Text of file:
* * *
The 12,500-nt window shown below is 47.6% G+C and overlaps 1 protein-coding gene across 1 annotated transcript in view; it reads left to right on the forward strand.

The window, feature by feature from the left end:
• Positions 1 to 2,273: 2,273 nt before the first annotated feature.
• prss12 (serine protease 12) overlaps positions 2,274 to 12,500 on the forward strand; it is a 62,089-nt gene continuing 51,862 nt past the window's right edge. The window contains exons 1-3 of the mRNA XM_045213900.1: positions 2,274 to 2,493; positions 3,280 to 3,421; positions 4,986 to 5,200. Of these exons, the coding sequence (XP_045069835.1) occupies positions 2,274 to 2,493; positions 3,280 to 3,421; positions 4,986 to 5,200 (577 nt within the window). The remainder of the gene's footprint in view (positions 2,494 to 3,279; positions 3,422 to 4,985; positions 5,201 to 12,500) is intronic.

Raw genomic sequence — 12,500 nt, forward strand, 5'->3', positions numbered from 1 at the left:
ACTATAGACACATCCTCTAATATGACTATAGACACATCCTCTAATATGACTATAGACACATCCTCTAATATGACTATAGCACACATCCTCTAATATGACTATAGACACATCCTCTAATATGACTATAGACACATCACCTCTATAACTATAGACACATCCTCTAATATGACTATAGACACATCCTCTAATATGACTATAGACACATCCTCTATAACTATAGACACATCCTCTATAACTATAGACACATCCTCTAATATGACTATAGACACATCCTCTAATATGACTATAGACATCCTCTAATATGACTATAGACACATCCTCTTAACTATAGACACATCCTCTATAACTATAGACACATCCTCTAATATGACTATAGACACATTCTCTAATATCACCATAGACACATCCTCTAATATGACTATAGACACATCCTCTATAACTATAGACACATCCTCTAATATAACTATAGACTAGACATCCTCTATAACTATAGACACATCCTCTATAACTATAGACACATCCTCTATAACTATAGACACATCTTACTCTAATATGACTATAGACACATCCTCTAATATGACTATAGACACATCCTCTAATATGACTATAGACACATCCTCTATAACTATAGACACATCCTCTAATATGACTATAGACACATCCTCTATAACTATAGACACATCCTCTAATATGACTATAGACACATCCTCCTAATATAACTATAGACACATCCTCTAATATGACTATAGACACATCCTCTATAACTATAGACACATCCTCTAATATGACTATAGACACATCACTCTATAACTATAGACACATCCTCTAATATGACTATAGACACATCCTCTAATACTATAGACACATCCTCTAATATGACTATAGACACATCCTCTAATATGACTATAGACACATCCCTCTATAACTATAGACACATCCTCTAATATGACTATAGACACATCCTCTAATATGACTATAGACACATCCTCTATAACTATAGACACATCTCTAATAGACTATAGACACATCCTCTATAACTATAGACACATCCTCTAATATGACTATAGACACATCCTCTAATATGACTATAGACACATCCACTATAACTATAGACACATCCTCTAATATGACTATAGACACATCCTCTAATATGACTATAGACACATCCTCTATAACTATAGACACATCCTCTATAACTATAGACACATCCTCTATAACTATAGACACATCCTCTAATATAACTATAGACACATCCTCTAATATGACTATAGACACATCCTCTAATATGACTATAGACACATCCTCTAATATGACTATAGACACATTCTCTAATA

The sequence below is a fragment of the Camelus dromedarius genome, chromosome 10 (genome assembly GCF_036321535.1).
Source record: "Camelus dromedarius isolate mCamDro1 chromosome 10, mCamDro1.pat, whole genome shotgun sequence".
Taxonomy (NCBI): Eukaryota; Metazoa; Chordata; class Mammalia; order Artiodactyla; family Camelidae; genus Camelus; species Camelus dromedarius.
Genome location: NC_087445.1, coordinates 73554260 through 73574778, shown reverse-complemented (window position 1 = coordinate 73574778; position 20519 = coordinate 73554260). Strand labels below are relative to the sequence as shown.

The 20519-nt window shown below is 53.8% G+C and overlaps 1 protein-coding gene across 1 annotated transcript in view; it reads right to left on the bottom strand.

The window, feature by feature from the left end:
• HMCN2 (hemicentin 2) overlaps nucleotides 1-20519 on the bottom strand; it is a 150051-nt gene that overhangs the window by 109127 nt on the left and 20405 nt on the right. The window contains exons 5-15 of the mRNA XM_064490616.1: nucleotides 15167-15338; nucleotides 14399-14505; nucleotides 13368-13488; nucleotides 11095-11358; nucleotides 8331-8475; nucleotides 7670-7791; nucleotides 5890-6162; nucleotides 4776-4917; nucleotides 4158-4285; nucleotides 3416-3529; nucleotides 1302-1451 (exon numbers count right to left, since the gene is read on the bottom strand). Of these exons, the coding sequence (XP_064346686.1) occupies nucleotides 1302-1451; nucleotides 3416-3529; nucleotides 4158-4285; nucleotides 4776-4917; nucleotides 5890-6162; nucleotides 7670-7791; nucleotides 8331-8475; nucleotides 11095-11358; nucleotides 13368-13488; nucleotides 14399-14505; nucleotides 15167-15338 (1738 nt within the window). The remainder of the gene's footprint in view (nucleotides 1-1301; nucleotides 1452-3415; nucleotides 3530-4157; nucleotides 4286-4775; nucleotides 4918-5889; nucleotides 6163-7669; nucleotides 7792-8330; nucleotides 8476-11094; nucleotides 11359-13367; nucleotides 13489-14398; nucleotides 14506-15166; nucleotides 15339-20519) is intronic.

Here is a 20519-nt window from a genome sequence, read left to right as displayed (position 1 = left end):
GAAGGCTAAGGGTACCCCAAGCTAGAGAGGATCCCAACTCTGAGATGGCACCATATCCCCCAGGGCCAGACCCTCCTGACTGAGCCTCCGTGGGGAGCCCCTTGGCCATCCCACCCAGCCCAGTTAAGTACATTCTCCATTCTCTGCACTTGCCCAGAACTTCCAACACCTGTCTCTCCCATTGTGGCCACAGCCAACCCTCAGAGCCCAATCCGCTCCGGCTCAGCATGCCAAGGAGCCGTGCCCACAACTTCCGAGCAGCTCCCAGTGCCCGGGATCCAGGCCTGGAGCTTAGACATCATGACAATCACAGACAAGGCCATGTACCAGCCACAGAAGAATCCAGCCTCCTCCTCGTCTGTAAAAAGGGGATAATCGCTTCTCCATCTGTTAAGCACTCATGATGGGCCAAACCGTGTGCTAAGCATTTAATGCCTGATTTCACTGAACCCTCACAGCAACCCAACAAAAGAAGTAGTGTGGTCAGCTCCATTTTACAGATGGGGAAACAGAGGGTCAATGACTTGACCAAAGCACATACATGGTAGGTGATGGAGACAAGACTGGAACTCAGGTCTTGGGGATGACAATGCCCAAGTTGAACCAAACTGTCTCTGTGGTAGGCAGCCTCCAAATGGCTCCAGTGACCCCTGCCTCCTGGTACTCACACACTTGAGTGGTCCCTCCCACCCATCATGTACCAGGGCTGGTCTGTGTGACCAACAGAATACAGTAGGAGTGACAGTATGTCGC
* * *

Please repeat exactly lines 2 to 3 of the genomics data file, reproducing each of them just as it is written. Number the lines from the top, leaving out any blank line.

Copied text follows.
The window, feature by feature from the left end:
• Positions 1 to 2,273: 2,273 nt before the first annotated feature.